Longley, William Preston (1851–1878)

By: Rick Miller

Type: Biography

Published: 1952

Updated: September 7, 2017

William Preston (Bill) Longley, outlaw, son of Campbell and Sarah Longley, was born in Austin County, Texas, on October 6, 1851. By April 1853 his family had moved to Evergreen, in what was then Washington County, where Longley went to school and worked on the family farm. Tales of Longley's criminal career are a mixture of actual facts and his boasts, but it is known that at the end of the Civil War a rebellious Longley took up with other young men and terrorized newly-freed slaves. On December 20, 1868, Longley, Johnson McKeown, and James Gilmore intercepted three ex-slaves from Bell County; this incident resulted in the death of Green Evans. Longley would later claim that after this he worked as a cowboy in Karnes County, and then killed a soldier as he rode through Yorktown, but there is no corroboration for these stories. He also claimed that he rode with bandit Cullen M. Baker in northeast Texas, but this is unlikely. In 1869–70, he and his brother-in-law, John W. Wilson, were terrorizing residents of south central Texas, and it was alleged that in February 1870, in Bastrop County, they killed a black man named Brice. In March the military authorities offered a $1,000 reward for them. They were also accused of killing a black woman. After Wilson's death in Brazos County, Longley traveled north, later claiming that he killed a traildriver named Rector, fought Indians, killed a horse thief named McClelland, and killed a soldier at Leavenworth, Kansas, for insulting the virtue of Texas women. None of these claims have been corroborated. At Cheyenne, Wyoming Territory, Longley joined a gold-mining expedition into the Wind River Mountains, but was stranded when the United States Army stopped the group. In June 1870 he enlisted in the United States cavalry and promptly deserted. He was captured, court-martialed, and sentenced to two years' confinement at Camp Stambaugh, Wyoming Territory. After about six months he was released back to his unit, where he remained until he again deserted on June 8, 1872. Longley claimed that he lived and rode with Chief Washakie and his Shoshone Indians, which is questionable, and then returned to Texas via Parkerville, Kansas, where he claimed he killed a Charlie Stuart, of whom there is no record. He returned to Texas and Bell County, where his parents had moved, and claimed that he worked as a cowboy in Comanche County and what was then Brown County, allegedly killing a black man and engaging in a gunfight at the Santa Anna Mountains in Coleman County.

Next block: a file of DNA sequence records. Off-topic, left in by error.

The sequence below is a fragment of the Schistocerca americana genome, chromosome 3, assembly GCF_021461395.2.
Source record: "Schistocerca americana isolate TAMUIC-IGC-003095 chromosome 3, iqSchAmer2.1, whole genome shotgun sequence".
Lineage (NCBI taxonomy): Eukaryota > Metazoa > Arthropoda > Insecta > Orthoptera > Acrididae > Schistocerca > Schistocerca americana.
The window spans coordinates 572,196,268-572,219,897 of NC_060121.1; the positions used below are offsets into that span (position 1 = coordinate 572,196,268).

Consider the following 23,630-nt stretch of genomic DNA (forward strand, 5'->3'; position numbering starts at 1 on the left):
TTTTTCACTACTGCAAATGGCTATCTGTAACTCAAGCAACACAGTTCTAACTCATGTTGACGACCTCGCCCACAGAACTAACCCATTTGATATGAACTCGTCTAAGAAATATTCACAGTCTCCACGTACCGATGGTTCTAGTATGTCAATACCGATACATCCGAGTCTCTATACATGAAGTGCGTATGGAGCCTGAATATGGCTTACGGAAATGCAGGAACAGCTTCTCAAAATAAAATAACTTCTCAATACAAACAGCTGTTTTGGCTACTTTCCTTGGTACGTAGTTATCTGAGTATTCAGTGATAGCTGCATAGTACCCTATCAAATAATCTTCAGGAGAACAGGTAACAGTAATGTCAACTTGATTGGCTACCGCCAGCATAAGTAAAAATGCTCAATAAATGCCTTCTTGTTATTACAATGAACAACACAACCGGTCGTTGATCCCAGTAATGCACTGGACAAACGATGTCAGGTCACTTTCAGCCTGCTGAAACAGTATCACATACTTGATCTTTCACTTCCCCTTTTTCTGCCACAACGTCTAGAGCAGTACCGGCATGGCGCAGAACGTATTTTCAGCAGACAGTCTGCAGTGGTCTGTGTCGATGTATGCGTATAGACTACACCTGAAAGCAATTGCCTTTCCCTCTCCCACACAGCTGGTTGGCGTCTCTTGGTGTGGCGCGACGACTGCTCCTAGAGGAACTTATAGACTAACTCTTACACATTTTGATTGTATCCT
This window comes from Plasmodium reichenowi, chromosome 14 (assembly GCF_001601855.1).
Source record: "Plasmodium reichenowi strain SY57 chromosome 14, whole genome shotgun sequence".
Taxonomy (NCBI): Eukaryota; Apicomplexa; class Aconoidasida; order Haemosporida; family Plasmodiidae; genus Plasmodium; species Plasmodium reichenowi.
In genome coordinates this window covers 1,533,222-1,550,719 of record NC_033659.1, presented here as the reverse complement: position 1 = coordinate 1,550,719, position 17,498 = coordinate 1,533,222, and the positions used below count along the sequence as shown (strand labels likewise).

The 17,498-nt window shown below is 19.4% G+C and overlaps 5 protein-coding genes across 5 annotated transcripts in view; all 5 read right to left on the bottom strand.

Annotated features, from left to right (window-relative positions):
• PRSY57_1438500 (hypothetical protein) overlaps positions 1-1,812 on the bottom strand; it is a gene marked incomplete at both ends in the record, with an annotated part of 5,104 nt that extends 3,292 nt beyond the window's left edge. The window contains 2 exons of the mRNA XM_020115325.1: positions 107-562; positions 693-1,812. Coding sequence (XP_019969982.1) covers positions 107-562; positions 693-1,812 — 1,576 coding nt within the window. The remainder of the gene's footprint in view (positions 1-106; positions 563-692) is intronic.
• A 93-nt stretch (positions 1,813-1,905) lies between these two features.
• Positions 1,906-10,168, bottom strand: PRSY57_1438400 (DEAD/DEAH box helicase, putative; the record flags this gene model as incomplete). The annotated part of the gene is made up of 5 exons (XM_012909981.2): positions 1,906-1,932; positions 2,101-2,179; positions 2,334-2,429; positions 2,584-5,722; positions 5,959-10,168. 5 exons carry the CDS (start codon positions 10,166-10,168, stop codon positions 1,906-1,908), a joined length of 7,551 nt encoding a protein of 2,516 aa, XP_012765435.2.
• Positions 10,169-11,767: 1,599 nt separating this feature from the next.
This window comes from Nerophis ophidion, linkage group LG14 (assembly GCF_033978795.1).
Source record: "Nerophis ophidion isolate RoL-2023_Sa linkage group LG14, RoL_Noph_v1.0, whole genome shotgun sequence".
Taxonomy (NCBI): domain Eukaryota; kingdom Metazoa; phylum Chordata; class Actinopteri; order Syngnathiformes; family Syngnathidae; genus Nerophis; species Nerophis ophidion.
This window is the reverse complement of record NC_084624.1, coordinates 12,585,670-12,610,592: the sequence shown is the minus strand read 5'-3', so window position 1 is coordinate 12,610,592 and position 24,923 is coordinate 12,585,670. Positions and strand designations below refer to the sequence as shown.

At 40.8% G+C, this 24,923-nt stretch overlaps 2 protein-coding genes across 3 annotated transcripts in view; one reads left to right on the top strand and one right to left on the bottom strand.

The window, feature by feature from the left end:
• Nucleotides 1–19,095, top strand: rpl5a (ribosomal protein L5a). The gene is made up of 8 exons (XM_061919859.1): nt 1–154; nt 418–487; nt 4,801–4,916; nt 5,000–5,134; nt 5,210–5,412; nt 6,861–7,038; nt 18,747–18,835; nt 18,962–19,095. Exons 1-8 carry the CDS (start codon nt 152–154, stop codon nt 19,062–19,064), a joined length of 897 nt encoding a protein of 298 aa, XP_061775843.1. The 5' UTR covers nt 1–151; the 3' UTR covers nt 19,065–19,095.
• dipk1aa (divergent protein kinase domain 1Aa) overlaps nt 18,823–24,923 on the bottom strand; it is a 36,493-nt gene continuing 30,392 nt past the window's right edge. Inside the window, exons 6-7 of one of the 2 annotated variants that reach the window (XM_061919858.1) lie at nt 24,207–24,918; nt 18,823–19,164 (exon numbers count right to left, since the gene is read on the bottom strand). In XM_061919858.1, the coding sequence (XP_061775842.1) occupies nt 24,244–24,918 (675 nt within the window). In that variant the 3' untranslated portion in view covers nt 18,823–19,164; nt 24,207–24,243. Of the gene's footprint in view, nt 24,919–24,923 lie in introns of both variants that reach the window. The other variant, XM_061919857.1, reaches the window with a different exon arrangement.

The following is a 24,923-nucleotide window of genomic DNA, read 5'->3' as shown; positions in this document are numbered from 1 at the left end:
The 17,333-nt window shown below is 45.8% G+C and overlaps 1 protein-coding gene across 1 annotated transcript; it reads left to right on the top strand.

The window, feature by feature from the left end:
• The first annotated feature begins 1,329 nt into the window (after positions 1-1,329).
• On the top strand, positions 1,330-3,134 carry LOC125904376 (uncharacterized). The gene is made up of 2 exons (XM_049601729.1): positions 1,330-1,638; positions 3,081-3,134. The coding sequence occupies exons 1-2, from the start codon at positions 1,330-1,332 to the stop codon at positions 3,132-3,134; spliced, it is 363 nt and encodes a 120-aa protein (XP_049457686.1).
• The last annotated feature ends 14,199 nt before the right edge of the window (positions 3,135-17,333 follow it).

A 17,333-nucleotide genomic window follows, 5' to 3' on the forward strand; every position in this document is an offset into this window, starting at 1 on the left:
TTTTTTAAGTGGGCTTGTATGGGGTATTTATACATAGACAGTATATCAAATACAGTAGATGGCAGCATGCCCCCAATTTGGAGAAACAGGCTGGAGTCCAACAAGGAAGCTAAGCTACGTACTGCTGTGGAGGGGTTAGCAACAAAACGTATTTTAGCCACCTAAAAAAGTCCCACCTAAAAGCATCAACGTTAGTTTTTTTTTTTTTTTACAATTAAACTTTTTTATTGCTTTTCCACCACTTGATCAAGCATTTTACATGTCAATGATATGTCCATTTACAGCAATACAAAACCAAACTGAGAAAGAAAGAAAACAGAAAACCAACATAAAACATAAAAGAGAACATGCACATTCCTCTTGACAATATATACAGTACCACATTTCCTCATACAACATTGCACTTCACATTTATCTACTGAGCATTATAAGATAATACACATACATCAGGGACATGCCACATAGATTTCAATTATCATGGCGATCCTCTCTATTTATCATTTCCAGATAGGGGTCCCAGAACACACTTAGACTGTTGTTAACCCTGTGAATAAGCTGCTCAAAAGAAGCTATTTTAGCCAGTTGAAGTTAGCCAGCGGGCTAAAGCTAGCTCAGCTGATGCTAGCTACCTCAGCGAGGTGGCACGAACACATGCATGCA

In July 1873 Longley was arrested by Mason county sheriff J. J. Finney in Kerr County and taken to Austin so that Finney could be paid a reward. When the reward was not paid, Finney was supposedly paid off by a Longley relative and Longley was released. In late 1874 Longley and his brother James Stockton Longley rode from Bell County to the Lee County home of their uncle, Caleb Longley, who implored Longley to kill a Wilson Anderson for allegedly killing his son. On March 31, 1875, Longley shotgunned Anderson to death while Anderson was plowing a field, and the two brothers fled north to the Indian Territory. They returned to Bell County in July, where James turned himself in; James was later acquitted of any part in Anderson's murder. In November 1875 Longley killed George Thomas in McLennan County, then rode south to Uvalde County, where, in January 1876, he killed William (Lou) Shroyer in a running gunfight. By February 1876 Longley was in Delta County, Texas, sharecropping for the Reverend William R. Lay. A dispute with a local man over a girl led to Longley's arrest. He burned himself out of the Delta County jail and, on June 13, 1876, killed the Reverend Lay while Lay was milking a cow. On June 6, 1877, Longley was captured in DeSoto Parish, Louisiana, by Nacogdoches county sheriff Milton Mast; Longley was returned to Lee County to stand trial for the murder of Wilson Anderson. Longley promptly began writing letters to a local newspaper about his "adventures," claiming that he had killed thirty-two men. On September 5, 1877, he was found guilty of murder and sentenced to hang. He was held in the Galveston County jail until the Court of Appeals affirmed his conviction in March 1878. Longley was baptized into the Catholic Church. On October 11, 1878, before a crowd of thousands in Giddings, Texas, Longley was executed by Lee county sheriff James Madison Brown. Just before his execution, Longley claimed that he had only killed eight men. Rumors persisted that Longley's hanging had been a hoax and that he had gone to South America, and a claim was made in 1988 that he had later reappeared and died in Louisiana. Between 1992 and 1994 an effort was made to find his body in the Giddings Cemetery, but to no avail. There is also some evidence that his body may have been returned to Bell County after his execution.

Ed Ellsworth Bartholomew, Wild Bill Longley: A Texas Hard-Case (Houston: Frontier Press of Texas, 1953). Frontier Times, June 1926, June 1927. Henry Clay Fuller, The Adventures of Bill Longley (Nacogdoches, Texas: Baker, n.d.). Galveston Daily News, September 16, 1877. Vertical Files, Dolph Briscoe Center for American History, University of Texas at Austin.

  • Law, Law Enforcement, and Outlaws
  • Outlaws, Criminals, Prostitutes, Gamblers, and Rebels
Time Periods:
  • Reconstruction

The following, adapted from the Chicago Manual of Style, 15th edition, is the preferred citation for this entry.

Rick Miller, “Longley, William Preston,” Handbook of Texas Online, accessed June 26, 2022, https://www.tshaonline.org/handbook/entries/longley-william-preston.

Published by the Texas State Historical Association.

September 7, 2017